There I was, sitting in the backseat of our car that vaguely smelled of three-day-old vomit and a fresh spritz of Febreze. My hair was a wreck, I was wearing an old tank top and stretch pants with a mystery stain. Toys were sprawled around me in the 10-inch space between myself and my finally-sleeping toddler. I leaned my head against the window, threw on some of my own music for a change, and as I mindlessly stared at the green hills and farms flying by I had a flashback to the many, many road trips we took as a family when I was a kid.
That’s when I realized that, despite being a mom, I felt like a kid again.
All that awkwardness and messiness. My acne had returned with a vengeance after I gave birth and only now, over a year later, was I gaining control over that and the rest of my own body once again. I felt absolutely no control over anything lately. Chores, errands, the monotonous rut of required duties became a routine enacted at the mercy of my son’s daily needs. Hungry? Let’s stop and eat. Tired? We can go to the food store later. I’d said no to so many things that I lost count- and track- of my friends. There my husband sat up front, driving, just like my dad always did. Our life revolved around my husband’s work schedule, just like my young life had once revolved around my dad’s. Somehow, becoming a mom had made me into a teenager again, but only in all the awful ways.
What the hell?
This is what no one talks about when they talk about parenting. Especially for stay-at-home mothers like me, who wind up losing themselves in their children, only to become craft mavens and Pinterest Queens once their youngest starts school. One mom I know is the president of the PTA, teaches religious school and knits during nights out with friends. She’s the quintessential 1950s mother and she loves it. She’s what people talk about when they talk about full time mothers.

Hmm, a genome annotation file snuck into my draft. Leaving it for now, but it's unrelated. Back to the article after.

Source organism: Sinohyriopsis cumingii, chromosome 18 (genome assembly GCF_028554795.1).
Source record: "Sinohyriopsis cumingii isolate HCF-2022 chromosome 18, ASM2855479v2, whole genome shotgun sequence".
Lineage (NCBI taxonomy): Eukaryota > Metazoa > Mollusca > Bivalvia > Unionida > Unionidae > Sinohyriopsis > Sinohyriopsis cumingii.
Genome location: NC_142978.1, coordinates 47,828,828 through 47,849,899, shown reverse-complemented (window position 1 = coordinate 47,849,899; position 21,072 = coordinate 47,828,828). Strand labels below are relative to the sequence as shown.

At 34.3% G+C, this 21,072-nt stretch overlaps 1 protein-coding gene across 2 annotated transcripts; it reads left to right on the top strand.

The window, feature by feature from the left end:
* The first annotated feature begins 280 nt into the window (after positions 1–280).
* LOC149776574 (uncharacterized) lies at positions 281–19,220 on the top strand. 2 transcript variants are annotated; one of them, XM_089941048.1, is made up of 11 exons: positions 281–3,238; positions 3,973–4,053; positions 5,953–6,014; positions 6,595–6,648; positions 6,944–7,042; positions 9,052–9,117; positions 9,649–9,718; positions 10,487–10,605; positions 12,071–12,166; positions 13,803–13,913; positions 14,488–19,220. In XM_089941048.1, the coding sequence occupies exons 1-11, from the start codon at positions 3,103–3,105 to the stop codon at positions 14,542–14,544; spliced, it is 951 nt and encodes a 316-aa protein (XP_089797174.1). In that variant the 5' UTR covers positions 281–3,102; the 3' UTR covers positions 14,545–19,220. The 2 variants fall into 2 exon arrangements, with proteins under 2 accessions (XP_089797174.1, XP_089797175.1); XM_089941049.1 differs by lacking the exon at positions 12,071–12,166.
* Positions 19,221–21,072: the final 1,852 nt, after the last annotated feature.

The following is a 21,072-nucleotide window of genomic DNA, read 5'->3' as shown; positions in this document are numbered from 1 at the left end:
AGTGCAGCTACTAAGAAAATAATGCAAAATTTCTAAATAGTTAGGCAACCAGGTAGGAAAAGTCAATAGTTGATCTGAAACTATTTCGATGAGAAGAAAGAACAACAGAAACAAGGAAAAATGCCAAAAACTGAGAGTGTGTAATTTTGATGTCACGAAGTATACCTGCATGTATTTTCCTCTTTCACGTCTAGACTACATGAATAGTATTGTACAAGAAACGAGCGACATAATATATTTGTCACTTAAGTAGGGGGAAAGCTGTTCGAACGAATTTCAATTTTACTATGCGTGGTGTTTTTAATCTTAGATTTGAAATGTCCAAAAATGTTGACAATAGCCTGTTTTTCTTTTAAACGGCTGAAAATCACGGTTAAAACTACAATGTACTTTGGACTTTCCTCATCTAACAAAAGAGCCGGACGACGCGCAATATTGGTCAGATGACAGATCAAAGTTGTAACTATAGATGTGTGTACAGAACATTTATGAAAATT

They don’t talk about the space between, the becoming a mother bit. Sure, there are vague whispers about the fourth trimester, but no one wants to get too far into the pit of exhaustion, anxiety and stress that is the transition into motherhood for the same reason they don’t talk about life after the honeymoon: It’s messy. There’s a reason love stories end when the couple gets together. If one more chapter were written the whole novel would be shot to hell.
Shortly after my first anniversary a coworker of mine asked me, “So how do you like marriage?” When I smiled and told her it had grown on me, she replied with a knowing grin. “The first year is awful, isn’t it? I just remember him going to work and me sitting there wondering what had I done? But then it got better and it’s been great ever since.” She had been married over 30 years and had two grown kids. I imagined her in the backseat of her car covered in vomit and wondering what she had done having a baby. Then I remembered her bragging constantly about her children’s accomplishments and what great adults they’d become.
“The first days are the hardest days,” goes one of my son’s favorite Grateful Dead songs. But, “it’s getting better all the time,” as the Beatles sang (yes, another favorite on the playlist). The important thing is to accept this fourth trimester for what it is and know that all the awkwardness will pass, just as it has so many times before. Thank God, no one is a teenager forever.